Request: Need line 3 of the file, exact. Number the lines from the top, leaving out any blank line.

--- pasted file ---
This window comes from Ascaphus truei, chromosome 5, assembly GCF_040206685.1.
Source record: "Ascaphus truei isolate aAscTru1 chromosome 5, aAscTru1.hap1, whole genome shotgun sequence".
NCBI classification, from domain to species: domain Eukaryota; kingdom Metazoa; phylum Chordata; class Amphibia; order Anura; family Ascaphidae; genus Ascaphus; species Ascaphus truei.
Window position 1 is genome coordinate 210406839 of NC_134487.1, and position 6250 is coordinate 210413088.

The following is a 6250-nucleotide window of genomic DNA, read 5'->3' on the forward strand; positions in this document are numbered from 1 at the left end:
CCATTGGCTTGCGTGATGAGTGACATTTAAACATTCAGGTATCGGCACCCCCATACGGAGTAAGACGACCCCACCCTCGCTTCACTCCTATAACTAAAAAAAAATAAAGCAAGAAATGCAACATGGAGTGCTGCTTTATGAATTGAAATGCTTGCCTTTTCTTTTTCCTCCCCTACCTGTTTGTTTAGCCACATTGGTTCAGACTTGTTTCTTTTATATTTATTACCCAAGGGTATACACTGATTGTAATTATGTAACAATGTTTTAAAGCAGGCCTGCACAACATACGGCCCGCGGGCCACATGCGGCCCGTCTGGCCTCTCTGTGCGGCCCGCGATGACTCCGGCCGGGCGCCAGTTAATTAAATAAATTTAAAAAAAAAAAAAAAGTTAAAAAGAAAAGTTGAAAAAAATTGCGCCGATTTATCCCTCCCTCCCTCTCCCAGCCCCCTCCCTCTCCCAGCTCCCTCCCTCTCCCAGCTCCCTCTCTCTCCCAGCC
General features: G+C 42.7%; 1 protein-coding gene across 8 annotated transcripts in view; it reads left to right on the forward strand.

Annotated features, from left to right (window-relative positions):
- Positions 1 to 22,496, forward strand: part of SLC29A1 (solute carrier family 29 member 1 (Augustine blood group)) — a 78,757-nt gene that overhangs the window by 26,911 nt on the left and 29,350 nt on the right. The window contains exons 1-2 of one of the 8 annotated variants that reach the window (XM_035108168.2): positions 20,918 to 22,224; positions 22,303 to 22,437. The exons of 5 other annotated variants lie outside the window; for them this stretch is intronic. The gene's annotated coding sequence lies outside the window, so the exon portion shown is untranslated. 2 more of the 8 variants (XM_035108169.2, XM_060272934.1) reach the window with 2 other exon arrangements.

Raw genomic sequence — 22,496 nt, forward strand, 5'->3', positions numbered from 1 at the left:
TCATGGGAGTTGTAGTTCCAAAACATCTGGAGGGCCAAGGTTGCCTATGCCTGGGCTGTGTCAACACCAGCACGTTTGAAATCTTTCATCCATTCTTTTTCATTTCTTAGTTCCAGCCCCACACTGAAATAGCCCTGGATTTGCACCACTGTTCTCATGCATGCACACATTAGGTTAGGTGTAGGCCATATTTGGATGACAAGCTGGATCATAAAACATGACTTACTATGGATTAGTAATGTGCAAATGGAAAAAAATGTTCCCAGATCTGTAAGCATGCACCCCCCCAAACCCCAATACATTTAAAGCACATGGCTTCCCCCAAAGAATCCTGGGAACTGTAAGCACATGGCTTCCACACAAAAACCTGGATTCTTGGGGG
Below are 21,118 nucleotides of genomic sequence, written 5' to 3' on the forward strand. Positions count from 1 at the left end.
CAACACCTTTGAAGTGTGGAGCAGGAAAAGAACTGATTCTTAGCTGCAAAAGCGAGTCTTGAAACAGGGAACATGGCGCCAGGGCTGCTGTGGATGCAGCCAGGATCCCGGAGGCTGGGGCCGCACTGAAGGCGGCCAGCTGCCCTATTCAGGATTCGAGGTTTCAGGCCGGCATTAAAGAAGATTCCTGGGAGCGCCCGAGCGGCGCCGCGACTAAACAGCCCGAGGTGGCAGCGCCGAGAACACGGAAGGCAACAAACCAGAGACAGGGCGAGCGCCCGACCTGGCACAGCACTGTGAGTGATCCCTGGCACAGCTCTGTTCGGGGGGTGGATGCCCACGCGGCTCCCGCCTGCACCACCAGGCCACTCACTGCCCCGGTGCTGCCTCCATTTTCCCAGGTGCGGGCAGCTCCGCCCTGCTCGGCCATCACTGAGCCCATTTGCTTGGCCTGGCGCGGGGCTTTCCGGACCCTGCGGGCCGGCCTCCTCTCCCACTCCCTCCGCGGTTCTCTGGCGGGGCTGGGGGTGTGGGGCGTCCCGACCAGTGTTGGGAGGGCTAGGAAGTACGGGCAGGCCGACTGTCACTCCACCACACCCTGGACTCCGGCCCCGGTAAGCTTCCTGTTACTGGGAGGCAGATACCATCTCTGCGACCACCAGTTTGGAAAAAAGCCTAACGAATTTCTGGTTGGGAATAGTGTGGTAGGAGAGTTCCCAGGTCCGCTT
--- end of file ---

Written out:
NCBI classification, from domain to species: domain Eukaryota; kingdom Metazoa; phylum Chordata; class Amphibia; order Anura; family Ascaphidae; genus Ascaphus; species Ascaphus truei.